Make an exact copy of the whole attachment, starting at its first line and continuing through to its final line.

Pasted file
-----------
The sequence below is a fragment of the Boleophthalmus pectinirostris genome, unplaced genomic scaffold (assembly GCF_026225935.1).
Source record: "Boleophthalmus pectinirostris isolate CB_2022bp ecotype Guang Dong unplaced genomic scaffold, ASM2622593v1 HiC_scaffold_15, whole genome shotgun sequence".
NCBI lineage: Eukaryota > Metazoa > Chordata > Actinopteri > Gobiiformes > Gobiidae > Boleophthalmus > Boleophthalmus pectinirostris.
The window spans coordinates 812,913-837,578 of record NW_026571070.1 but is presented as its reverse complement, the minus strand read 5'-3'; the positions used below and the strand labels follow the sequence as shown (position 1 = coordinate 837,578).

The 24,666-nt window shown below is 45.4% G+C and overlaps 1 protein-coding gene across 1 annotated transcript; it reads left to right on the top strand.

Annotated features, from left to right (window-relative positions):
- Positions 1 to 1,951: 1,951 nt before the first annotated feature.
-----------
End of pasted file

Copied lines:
The sequence below is a fragment of the Boleophthalmus pectinirostris genome, unplaced genomic scaffold (assembly GCF_026225935.1).
Source record: "Boleophthalmus pectinirostris isolate CB_2022bp ecotype Guang Dong unplaced genomic scaffold, ASM2622593v1 HiC_scaffold_15, whole genome shotgun sequence".
NCBI lineage: Eukaryota > Metazoa > Chordata > Actinopteri > Gobiiformes > Gobiidae > Boleophthalmus > Boleophthalmus pectinirostris.
The window spans coordinates 812,913-837,578 of record NW_026571070.1 but is presented as its reverse complement, the minus strand read 5'-3'; the positions used below and the strand labels follow the sequence as shown (position 1 = coordinate 837,578).

The 24,666-nt window shown below is 45.4% G+C and overlaps 1 protein-coding gene across 1 annotated transcript; it reads left to right on the top strand.

Annotated features, from left to right (window-relative positions):
- Positions 1 to 1,951: 1,951 nt before the first annotated feature.